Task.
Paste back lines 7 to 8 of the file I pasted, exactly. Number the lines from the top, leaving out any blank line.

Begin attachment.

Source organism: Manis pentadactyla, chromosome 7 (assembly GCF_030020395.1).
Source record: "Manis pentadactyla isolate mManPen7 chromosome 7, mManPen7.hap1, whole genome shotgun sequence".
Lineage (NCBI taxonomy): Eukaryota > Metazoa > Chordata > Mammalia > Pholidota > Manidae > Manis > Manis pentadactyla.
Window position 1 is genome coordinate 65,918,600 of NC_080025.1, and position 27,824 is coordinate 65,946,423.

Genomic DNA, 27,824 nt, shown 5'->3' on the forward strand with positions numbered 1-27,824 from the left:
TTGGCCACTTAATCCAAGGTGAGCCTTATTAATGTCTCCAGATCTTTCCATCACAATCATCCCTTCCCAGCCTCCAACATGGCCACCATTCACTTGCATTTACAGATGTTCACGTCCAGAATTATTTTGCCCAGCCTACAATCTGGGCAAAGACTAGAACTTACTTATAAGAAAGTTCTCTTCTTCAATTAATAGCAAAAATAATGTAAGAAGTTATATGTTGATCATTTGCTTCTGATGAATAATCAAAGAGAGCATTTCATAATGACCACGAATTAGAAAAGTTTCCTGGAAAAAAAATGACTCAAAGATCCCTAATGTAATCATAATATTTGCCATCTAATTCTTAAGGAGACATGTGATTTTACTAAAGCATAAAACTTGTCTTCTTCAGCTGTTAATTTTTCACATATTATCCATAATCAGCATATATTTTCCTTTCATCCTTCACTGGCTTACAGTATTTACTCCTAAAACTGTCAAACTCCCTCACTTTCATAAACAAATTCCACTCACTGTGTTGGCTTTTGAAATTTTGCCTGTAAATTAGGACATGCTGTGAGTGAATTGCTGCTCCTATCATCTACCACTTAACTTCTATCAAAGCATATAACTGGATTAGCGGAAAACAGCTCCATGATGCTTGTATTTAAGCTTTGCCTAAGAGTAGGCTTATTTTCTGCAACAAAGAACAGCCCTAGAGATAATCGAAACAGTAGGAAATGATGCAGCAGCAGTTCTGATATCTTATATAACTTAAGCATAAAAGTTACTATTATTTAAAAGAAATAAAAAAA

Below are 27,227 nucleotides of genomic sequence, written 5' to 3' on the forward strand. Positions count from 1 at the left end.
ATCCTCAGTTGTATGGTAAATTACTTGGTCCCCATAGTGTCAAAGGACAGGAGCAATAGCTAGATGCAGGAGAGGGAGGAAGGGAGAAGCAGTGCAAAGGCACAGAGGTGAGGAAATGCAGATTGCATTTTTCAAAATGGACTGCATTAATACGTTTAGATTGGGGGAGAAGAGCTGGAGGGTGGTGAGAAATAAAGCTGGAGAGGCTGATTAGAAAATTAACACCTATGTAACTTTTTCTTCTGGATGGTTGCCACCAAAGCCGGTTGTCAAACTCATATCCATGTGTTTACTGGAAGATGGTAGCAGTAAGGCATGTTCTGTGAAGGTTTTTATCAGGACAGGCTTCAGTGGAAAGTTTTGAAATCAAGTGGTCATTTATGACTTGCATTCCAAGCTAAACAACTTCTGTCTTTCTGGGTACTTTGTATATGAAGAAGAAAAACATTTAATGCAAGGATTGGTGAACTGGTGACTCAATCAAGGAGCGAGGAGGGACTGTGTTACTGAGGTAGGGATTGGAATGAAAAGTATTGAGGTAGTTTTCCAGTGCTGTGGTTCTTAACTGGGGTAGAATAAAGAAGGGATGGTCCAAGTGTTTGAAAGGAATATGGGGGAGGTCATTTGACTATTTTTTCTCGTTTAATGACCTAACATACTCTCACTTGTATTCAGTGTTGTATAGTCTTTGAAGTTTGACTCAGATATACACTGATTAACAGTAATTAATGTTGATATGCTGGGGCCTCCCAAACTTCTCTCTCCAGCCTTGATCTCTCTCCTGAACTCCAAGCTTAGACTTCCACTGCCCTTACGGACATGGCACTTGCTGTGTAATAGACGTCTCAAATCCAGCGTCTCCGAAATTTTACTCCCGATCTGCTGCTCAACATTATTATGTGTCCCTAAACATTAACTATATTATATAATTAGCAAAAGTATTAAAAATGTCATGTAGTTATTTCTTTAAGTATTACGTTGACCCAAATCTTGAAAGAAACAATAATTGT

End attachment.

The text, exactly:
Below are 27,227 nucleotides of genomic sequence, written 5' to 3' on the forward strand. Positions count from 1 at the left end.
ATCCTCAGTTGTATGGTAAATTACTTGGTCCCCATAGTGTCAAAGGACAGGAGCAATAGCTAGATGCAGGAGAGGGAGGAAGGGAGAAGCAGTGCAAAGGCACAGAGGTGAGGAAATGCAGATTGCATTTTTCAAAATGGACTGCATTAATACGTTTAGATTGGGGGAGAAGAGCTGGAGGGTGGTGAGAAATAAAGCTGGAGAGGCTGATTAGAAAATTAACACCTATGTAACTTTTTCTTCTGGATGGTTGCCACCAAAGCCGGTTGTCAAACTCATATCCATGTGTTTACTGGAAGATGGTAGCAGTAAGGCATGTTCTGTGAAGGTTTTTATCAGGACAGGCTTCAGTGGAAAGTTTTGAAATCAAGTGGTCATTTATGACTTGCATTCCAAGCTAAACAACTTCTGTCTTTCTGGGTACTTTGTATATGAAGAAGAAAAACATTTAATGCAAGGATTGGTGAACTGGTGACTCAATCAAGGAGCGAGGAGGGACTGTGTTACTGAGGTAGGGATTGGAATGAAAAGTATTGAGGTAGTTTTCCAGTGCTGTGGTTCTTAACTGGGGTAGAATAAAGAAGGGATGGTCCAAGTGTTTGAAAGGAATATGGGGGAGGTCATTTGACTATTTTTTCTCGTTTAATGACCTAACATACTCTCACTTGTATTCAGTGTTGTATAGTCTTTGAAGTTTGACTCAGATATACACTGATTAACAGTAATTAATGTTGATATGCTGGGGCCTCCCAAACTTCTCTCTCCAGCCTTGATCTCTCTCCTGAACTCCAAGCTTAGACTTCCACTGCCCTTACGGACATGGCACTTGCTGTGTAATAGACGTCTCAAATCCAGCGTCTCCGAAATTTTACTCCCGATCTGCTGCTCAACATTATTATGTGTCCCTAAACATTAACTATATTATATAATTAGCAAAAGTATTAAAAATGTCATGTAGTTATTTCTTTAAGTATTACGTTGACCCAAATCTTGAAAGAAACAATAATTGT